Coppinger dashed for cover as his infielders converged. "I looked up and the sun was right there. I just got out of the way because I didn't want to get hit on the top of the head," he said.

The Orioles put at least one runner on base against Radke in every inning except two, but only broke through in the third. One rally was squelched in the fourth when Jeff Conine bunted into a force at third base after the Orioles, down 5-2, had put two on with nobody out.

They opened the third with three straight hits, including a single to right by Brady Anderson that scored Otanez. Poised to make up more ground, they got nothing else after Bordick grounded into the first of his two double plays.

Bordick hit .351 (13-for-37) in the first nine games, but is batting .114 (5-for-44) over the last 14. He's 1-for-20 since producing a two-run single in the seventh inning of the April 25 game.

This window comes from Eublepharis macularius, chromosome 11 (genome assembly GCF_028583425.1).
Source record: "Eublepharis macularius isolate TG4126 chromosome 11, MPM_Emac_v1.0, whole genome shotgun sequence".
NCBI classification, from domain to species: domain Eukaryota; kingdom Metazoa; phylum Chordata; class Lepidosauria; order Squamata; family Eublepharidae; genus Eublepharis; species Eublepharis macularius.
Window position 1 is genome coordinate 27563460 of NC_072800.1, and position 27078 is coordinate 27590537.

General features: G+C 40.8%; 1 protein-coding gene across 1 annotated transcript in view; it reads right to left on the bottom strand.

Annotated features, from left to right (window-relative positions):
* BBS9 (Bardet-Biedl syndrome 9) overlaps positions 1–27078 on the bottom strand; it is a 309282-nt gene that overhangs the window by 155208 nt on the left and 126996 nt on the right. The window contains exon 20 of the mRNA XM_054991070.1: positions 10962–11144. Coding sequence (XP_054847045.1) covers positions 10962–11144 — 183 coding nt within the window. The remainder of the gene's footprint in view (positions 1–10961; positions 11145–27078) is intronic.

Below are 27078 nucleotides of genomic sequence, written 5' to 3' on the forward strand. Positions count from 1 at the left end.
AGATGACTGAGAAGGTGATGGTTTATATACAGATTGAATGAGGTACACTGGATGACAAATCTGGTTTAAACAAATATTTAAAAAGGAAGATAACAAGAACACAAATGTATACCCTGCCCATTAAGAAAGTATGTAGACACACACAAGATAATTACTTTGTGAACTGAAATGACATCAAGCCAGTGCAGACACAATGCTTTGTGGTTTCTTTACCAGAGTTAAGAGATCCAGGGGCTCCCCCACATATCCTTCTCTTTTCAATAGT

The offensive brownout has reached other portions of the lineup. Albert Belle singled twice yesterday, but is 7-for-44 (.159) in his last 14 games. Conine, starting for the 10th time in place of injured first baseman Will Clark, is hitless in his last 19 at-bats. Otanez is 6-for-29 (.206) since his average peaked at .346 on April 21. Johnson had been 3-for-27 (.111) in his last nine games before going 3-for-3 yesterday.

"I kept my off-speed pitches down today and they were swinging at them and it kept them off-balance," Radke said.

"It's no slouch to come here and beat these guys like that. They're kind of struggling a little bit, but they can do some damage anytime."

Can they ever win another series? They get the opportunity today with Mike Mussina pitching.

Orioles today

Opponent: Minnesota Twins

Site: Camden Yards

Time: 1: 35 p.m.

TV/Radio: Ch. 13/WBAL (1090 AM)

Starters: Twins' Eric Milton (0-1, 5.28) vs. O's Mike Mussina (3-1, 5.90)

Tickets: About 5,000 remain

Pub Date: 5/02/99